The prevalence of heart failure (HF) increases with age. While clinical trials suggest that contemporary evidence-based HF therapies have reduced morbidity and mortality, these trials largely excluded the elderly. Questions remain regarding the clinical characteristics of elderly HF patients and the impact of contemporary therapies on their outcomes. This review presents the epidemiology of HF in the elderly and summarizes the data on the pathophysiology of the ageing heart. The clinical characteristics, treatment patterns, and outcomes of elderly HF patients are explored. Finally, the main gaps regarding HF therapies in the elderly and the opportunities for future trials are highlighted.
doi:10.1093/eurjhf/hft028
PMCID: PMC4176107  PMID: 23429975
Heart failure; Heart failure with preserved ejection fraction; Elderly; Outcomes; Therapy
10.  Primary proteasome inhibition results in cardiac dysfunction 
European Journal of Heart Failure  2013;15(6):614-623.
Aims
The proteasome prevents the intracellular accumulation of proteins and its impairment can lead to structural and functional alterations, as noted for the coronary vasculature in a previous study. Utilizing the same model, this study was designed to test the hypothesis that chronic proteasome inhibition (PSI) also leads to structural and functional changes of the heart.
Methods and results
Female domestic pigs were randomized to a normal diet without (N) or with twice-weekly subcutaneous injections of the proteasome inhibitor MLN-273 (0.08 mg/kg, N + PSI, n = 5 each group). In vivo data on cardiac structure and function as well as myocardial perfusion and microvascular permeability response to adenosine and dobutamine were obtained by electron beam computed tomography after 11 weeks. Subsequent ex vivo myocardial analyses included immunoblotting, immunostaining, TUNEL (terminal deoxynucleotidyl transferase dUTP nick end labelling), Masson trichrome, and Congo red staining. Compared with N, an increase in LV mass was observed in N + PSI (106.5 ± 16.4 g vs. 183.1 ± 24.2 g, P < 0.05). The early to late diastolic filling ratio was increased in N + PSI vs. N (3.5 ± 0.6 vs. 1.8 ± 0.1, P < 0.05). The EF tended to be lower (46 ± 12% and 53 ± 9%, respectively) and cardiac output was significantly lower in N + PSI than in N (2.9 ± 1.1 vs. 4.7 ± 1.1 L/min, P < 0.05). Tissue analyses demonstrated an accumulation of proteasome substrates, apoptosis, and fibrosis in the PSI group. Compared with N, the myocardial perfusion response was reduced and microvascular permeability was increased in N + PSI.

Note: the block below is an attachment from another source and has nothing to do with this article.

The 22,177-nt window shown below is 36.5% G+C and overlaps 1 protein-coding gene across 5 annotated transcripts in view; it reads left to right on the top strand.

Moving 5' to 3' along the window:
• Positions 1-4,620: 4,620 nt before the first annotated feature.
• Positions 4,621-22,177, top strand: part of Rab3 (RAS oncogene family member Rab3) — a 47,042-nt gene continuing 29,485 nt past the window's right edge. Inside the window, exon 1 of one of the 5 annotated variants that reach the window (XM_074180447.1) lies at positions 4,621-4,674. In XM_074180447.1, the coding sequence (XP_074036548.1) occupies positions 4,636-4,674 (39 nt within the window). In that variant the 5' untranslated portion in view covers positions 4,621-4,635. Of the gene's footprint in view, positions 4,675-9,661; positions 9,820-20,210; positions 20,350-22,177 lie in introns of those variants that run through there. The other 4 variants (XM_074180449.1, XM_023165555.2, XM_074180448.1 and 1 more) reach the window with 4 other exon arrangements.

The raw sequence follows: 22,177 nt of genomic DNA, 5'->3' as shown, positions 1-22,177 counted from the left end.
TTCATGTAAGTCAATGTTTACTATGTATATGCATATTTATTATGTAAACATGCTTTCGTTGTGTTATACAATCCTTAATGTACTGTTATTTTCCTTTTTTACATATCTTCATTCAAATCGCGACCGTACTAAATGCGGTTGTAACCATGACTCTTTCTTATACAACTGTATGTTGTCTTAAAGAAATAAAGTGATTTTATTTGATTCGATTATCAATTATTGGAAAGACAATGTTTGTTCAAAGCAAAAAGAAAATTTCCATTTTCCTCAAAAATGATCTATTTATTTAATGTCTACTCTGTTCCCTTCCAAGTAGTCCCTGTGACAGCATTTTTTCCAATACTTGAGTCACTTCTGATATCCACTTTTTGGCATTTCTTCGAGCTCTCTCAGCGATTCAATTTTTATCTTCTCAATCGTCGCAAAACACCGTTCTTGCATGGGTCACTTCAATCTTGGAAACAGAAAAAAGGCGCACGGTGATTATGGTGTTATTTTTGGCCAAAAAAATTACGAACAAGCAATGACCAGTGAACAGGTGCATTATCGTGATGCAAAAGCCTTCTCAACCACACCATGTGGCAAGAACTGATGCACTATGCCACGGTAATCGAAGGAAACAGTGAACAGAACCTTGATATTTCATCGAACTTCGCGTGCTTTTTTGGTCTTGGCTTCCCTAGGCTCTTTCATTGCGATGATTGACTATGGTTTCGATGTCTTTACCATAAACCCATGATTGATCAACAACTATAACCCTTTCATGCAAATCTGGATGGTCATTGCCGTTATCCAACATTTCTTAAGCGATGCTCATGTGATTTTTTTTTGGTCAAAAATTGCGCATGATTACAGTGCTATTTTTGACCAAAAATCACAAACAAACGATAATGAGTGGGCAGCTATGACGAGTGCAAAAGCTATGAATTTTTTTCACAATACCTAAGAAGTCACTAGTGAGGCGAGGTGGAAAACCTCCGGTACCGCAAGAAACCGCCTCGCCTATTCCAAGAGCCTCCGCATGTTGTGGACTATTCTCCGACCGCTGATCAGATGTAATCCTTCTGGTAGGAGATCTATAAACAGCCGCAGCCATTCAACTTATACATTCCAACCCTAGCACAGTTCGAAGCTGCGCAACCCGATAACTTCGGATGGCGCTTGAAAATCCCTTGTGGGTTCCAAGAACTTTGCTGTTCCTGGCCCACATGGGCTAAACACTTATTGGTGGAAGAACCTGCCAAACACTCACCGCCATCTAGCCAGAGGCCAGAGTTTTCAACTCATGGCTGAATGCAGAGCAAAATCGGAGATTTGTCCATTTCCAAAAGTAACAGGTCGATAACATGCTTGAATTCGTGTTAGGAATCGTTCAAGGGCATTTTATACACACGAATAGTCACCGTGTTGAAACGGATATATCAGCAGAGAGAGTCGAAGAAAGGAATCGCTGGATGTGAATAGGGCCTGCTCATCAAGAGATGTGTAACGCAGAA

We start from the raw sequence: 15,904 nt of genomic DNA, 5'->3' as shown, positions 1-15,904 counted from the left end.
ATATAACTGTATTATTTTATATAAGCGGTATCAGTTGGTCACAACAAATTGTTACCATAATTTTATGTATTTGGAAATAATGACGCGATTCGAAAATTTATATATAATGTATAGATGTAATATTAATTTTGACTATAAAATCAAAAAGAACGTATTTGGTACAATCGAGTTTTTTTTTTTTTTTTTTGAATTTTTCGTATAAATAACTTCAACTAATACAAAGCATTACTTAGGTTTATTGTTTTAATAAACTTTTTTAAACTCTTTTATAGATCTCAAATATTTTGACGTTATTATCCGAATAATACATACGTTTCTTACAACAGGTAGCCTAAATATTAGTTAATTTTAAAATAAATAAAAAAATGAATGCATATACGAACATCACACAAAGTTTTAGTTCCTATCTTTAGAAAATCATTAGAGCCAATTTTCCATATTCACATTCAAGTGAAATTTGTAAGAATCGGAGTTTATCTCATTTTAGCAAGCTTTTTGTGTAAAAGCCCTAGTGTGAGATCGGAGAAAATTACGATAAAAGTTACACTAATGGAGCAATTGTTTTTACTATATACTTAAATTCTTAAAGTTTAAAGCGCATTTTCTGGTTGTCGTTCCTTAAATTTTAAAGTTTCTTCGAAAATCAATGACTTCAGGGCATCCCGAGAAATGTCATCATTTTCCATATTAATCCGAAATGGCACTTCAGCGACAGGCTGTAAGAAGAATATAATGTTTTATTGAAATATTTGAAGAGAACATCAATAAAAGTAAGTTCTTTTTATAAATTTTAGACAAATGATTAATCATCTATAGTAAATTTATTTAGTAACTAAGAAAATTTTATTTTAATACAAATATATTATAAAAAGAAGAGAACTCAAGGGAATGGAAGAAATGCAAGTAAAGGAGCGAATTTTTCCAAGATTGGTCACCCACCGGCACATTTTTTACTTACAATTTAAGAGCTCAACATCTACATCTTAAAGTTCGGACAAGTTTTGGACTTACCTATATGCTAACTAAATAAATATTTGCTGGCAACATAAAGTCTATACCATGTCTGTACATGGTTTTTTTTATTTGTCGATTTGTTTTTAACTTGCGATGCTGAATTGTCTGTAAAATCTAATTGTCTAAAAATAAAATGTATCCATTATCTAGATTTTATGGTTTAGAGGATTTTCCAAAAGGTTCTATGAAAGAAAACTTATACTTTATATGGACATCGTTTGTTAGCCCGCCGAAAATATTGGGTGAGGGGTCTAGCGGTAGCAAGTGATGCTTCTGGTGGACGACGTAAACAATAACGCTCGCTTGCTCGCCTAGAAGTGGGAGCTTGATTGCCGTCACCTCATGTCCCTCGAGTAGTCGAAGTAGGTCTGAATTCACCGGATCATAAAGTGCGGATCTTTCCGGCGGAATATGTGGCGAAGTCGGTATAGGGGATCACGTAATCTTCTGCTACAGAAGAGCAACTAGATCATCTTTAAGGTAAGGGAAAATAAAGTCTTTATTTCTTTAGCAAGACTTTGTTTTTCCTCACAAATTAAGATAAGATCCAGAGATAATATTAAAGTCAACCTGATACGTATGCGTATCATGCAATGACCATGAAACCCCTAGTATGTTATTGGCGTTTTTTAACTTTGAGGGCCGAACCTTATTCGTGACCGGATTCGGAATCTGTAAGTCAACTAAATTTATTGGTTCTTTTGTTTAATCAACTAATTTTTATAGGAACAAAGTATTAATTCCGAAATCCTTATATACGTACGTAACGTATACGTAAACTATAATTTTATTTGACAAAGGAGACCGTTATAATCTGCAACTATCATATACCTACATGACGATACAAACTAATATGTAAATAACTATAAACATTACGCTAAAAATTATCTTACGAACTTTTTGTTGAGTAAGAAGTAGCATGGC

Conclusion
The current study demonstrates that chronic proeasome inhibition affects the cardiovascular system, leading to functional and structural alteration of the heart consistent with a hypertrophic–restrictive cardiomyopathy phenotype.
doi:10.1093/eurjhf/hft034
PMCID: PMC3661018  PMID: 23616520
Cardiomyopathy; Heart failure; Proteasome
12.  Double dose vs. standard dose influenza vaccination in patients with heart failure: a pilot study 
European Journal of Heart Failure  2013;15(5):560-564.
Aims
Influenza infection leads to increased morbidity and mortality in those with heart failure, and individuals with heart failure exhibit reduced antibody responses to influenza vaccine. We hypothesized that patients with heart failure randomized to double dose (DD) influenza vaccine will mount more vigorous humoral immune responses compared with those given standard dose (SD) vaccine.
Methods and results
We randomized 28 heart failure patients to DD (30 μg/strain) or SD (15 μg/strain) influenza vaccine. We assessed antibody production by haemagglutination inhibition assay (reported as log haemagglutination units) prior to, at 2–4 weeks and at 4–6 months following vaccination. Baseline antibody titres between DD (n = 12, mean age 64 ± 10 years) and SD (n = 16, mean age 63 ± 9 years) did not differ significantly. At 2–4 weeks, DD haemagglutination unit changes were significantly higher than those of SD (3.3 vs. 1.6 for A/H3N2, P < 0.001; 1.9 and 1.1 for A/H1N1, P = 0.009; and 1.7 and 1 for B-type, P = 0.02). At 4–6 weeks, there were no differences in titres in any of the virus types between treatment groups and, although titres decreased, levels remained above the seroprotective threshold.